Death and Grief, the somatic and the ritual, and somewhere in between

We’re going to talk about death and grief in this blog, so if these topics are triggering for you I suggest you either skip past this one or seek the correct support if and when needed.

Death. Loss. Gone. Passed. No longer with us. Grief. Grieving. Stages of grief.

When my Grandmother died 15 years ago she tasked me and one of my cousins to, “please look after your grandfather.” In October of this year my Grandfather passed over to the other side and I could not get to him, I wasn’t there, I couldn’t be there.

He was in Perth, Western Australia and I live in Queensland. COVID had closed the borders months earlier and there was no end in sight to the restrictions placed on travel. My soul and knowing understood the restrictions and the new world in which we are now living since the pandemic was declared, but my brain has struggled to comprehend the inability to be there and has grappled with losing my last grandparent.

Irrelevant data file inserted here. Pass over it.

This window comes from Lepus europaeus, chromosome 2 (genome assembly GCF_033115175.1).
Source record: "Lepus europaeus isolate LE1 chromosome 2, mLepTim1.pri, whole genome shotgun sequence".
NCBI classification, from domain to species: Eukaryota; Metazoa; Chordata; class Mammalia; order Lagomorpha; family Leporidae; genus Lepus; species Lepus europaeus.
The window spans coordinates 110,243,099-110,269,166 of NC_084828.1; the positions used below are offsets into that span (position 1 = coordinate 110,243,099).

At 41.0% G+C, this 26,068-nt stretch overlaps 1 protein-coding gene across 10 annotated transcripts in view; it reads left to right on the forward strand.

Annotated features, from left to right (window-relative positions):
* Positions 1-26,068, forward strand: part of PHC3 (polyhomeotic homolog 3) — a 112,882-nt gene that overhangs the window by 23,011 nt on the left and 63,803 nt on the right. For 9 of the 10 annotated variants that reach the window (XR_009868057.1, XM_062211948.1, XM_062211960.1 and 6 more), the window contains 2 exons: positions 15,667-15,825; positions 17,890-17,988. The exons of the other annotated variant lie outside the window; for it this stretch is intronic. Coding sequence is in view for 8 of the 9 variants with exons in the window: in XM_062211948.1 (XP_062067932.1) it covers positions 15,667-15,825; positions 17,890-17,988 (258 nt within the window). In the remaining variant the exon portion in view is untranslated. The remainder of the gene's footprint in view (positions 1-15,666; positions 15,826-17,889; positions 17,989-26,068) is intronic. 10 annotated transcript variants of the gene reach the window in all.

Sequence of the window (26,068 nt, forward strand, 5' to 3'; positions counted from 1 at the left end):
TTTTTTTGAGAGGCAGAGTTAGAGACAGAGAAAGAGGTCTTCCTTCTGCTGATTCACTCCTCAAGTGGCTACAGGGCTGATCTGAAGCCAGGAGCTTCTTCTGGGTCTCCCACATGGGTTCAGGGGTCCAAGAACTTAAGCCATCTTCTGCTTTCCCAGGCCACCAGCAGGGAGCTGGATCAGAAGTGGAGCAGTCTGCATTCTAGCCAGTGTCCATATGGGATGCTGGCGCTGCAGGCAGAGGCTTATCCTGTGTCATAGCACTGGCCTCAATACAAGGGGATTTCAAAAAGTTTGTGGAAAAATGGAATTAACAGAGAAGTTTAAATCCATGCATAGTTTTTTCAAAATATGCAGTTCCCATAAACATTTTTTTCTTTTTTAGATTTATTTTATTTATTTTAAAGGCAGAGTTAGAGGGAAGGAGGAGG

We coped. We planned the funeral, of which I was heavily involved in helping with and putting together many of its parts. Collating old photos and movies, memories and moments from a well lived life. Then watched the funeral on my iPad from my living room.

An experience that I know so many of us have had to navigate in 2020, a foreign and somewhat surreal experience. I am both grateful for being able to attend in some manner, even if that was through a tiny screen, and deeply unsettled by how unnatural the process felt to me.

I am a trained Death Walker and Ancestral Medicine Practitioner. I am well versed in the meaning, the ritual and the stages of death and grief. Everything about the process of not being able to get to the funeral and having to watch it on an iPad was wrong. So, on top of the grief that was kicking in, the ancestral guilt and shame of not being able to uphold my promise to my grandmother, the restrictions on not being able to be physically present at the funeral to go through the motions that come with mourning ,compounded the pain that I was experiencing.

But although mine, and many others grief is attached to the death of a loved one, it’s not the only grief that has been experienced this year. Every single one of us has experienced grief in some form or another throughout 2020. Whether that be grieving the loss of our freedom, or our ability to travel and see other places to have reprieve from the daily grind. For many of you with children you’ve had to grieve the loss of your sacred alone time and personal space that comes with kids being at school or visiting friends.